As difficult as this post is to compose, I have been avoiding the task. But for those of you familiar with her work and her presence, it imust be told: we have lost Kathleene West. Below is her obituary, written by her dear friend Harriet Linkin. If like me you are an admirer of Kathleene’s work, keep an ear to the ground. Two new manuscripts are in the hands of publishers and will, we hope, emerge into the world posthumously.
Advice to a Young Woman who Hesitates
to Cross the River on a Fallen Log
You can manage alone, but hope for others
to support the beginning
and end of your bridge.
When a hand stretches toward you,
think of it offered in praise
rather than aid,
and accept it with love.
Forget tightrope artists
and slim-footed models. They survive
on what is too meager to maintain you.
And be dependent
on a stout stick to hold your weight.
Do not clutch it close
like a weapon. Allow the staff
its own crossing
away from your body.
Expect the log to dip and pitch
but do not assume
it means to roll you into the river.
It also must adjust.
If you are a novice, you will forget all
of this, and waver like a child
attempting a first step
on this log that has shrunk
to a sapling, as you try to balance,
steady yourself with your will,
pulled by the clamor
of the water below.
Then listen
and follow your own voice. Listen
and cross the water.

~ Kathleene West, from The Farmer’s Daughter


Kathleene Kay West, December 28, 1947-July 7, 2013

It is with great sorrow that I announce the death of Kathleene West, emerita Professor of Poetry at New Mexico State University (1987-2008), who ended her life on July 7, 2013. She chose to leave us as she lived: with courage, fortitude, ferocity, and passion.

She was born on December 28, 1947 in Genoa, Nebraska, the fifth child of Alfred Nicholas Linnerson and Irma Naty (Samson) Linnerson, grew up on the family farm and completed her early education in her mother’s schoolhouse. She left home for college at 17, later calling herself the proverbial farmer’s daughter, and completed her BA in English and Spanish at the University of Nebraska in Lincoln. After a brief marriage to Charles West and life in Texas as a high school teacher of English and Spanish, she pursued her vocation as a poet, completing an MA in Advanced Writing (Poetry) at the University of Washington. She worked as a Poet-in-the-Schools in Washington and Nebraska and apprenticed as a letter-press printer with Copper Canyon Press and Abbatoir Editions before returning to the University of Nebraska at Lincoln to pursue her doctorate in English Literature and Icelandic Studies. A two-year Fulbright Fellowship in Iceland enabled her to complete the research in the Icelandic language and poet-warriors of the medieval sagas that shaped her creative dissertation, “Plainswoman: Her First Hundred Years” (1986).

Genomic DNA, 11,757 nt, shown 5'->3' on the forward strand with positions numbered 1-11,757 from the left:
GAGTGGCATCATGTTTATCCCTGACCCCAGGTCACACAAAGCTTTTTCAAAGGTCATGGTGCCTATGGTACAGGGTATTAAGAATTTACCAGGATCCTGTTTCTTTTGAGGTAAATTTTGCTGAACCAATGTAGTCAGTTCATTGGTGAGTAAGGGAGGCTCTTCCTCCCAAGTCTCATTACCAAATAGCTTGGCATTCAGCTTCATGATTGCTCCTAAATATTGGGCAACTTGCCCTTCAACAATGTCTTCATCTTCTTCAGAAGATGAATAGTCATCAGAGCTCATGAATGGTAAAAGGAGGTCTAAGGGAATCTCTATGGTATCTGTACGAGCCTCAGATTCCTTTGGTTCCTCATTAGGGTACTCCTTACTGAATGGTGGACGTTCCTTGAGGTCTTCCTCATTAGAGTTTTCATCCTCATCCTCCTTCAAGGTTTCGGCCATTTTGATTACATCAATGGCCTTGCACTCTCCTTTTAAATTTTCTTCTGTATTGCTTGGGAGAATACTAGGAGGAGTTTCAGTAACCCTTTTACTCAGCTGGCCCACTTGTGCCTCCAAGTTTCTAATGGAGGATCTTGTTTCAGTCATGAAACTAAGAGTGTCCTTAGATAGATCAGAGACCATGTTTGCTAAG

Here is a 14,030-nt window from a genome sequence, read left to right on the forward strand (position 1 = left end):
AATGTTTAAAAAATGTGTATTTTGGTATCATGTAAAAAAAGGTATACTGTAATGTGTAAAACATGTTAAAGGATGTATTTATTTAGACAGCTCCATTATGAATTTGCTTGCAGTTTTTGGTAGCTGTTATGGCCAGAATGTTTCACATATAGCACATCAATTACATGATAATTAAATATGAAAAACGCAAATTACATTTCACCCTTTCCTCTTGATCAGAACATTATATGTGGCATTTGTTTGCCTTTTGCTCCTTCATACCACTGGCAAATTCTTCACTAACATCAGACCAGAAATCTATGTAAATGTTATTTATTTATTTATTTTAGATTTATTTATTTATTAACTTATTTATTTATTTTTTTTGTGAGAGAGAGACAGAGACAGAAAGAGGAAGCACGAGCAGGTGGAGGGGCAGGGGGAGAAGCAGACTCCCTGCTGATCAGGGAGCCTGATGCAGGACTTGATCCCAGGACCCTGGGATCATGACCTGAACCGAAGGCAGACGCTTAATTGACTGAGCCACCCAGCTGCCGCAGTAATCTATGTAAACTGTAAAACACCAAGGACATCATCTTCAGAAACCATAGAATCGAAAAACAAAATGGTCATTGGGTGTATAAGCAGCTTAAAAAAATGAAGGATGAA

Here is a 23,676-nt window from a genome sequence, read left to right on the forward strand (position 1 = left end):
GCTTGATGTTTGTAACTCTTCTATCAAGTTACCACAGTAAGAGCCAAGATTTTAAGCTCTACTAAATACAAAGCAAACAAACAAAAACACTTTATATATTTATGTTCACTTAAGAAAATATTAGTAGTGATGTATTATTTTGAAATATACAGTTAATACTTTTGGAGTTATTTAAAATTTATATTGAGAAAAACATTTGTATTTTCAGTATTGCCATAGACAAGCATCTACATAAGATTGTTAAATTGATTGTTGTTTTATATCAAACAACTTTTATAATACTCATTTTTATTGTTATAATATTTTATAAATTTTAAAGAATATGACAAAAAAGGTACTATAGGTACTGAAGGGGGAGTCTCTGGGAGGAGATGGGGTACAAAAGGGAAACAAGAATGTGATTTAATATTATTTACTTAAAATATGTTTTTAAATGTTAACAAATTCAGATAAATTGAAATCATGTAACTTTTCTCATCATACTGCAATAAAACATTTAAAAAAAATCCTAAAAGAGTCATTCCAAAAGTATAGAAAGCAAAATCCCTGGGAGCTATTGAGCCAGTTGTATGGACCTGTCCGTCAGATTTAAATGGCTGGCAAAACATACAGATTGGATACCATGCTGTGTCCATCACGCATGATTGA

She was the author of ten books of poetry and two books of fiction: No Warning (Jawbone Press/Blue Heron Press, 1977), The Armadillo on the Rug and Other Tales (The Seal Press, 1977), Land Bound (Copper Canyon Press, 1978), Water Witching (Copper Canyon Press, 1984), Plainswoman (Sandhills Press, 1985), The Farmer’s Daughter (Sandhills Press, 1988), The Death of a Regional Poet (Huraćan Press, 1988), Romance tercermundista/Third-World Romance (Ediciones Catedral, 2000), The Summer of the Sub-Comandate (Intelibooks, 2002), Greatest Hits 1978-2011 (Kattywompus Press, 2012), and the forthcoming Tourists of the Revolution (Stephen F. Austin Press). The personae of her poems and stories reflect the many emotional and physical landscapes she inhabited with wry grace, exuberance, and fierce honesty. When she shared her unpublished novel of her life in Port Townshend with her mother, her mother said “You need to tell the truth.” She told the truth, but told it slant and with sharp wit: she sometimes said she would have pursued life as a stand-up comic had she not listened to the call of the muse, and would laughingly invoke the diamonds and toads fairy tale. We are lucky she chose imaginary gardens with real toads in them.

During her tenure as a professor of poetry at New Mexico State University she became a renowned and beloved teacher of undergraduate and graduate courses in creative writing, form and technique, international literature, women writers (notably Plath and Sexton), and Norse sagas and mythology. She served as poetry editor of Puerto del Sol (1993-2008) and brought significant attention to contemporary Caribbean, Spanish, and Latin American poets through a series of translations that enabled Anglophone audiences to read their works. In addition to her two years in Iceland she travelled to and researched in Viet Nam, Cambodia, Mexico, Cuba, Guatemala, Nicaragua, Costa Rica, Russia, and Ukraine and was planning a visit to Burma.

The last words she wrote in her journal epitomized her diamonds, her toads, and above all her precision: “I wish there was another way. Were. I wish there were another way.” She is survived by her three sisters, her brother, many nieces, nephews, grand-nieces, and grand-nephews, and the thousands of students and friends whose lives she gave meaning and who gave her life meaning.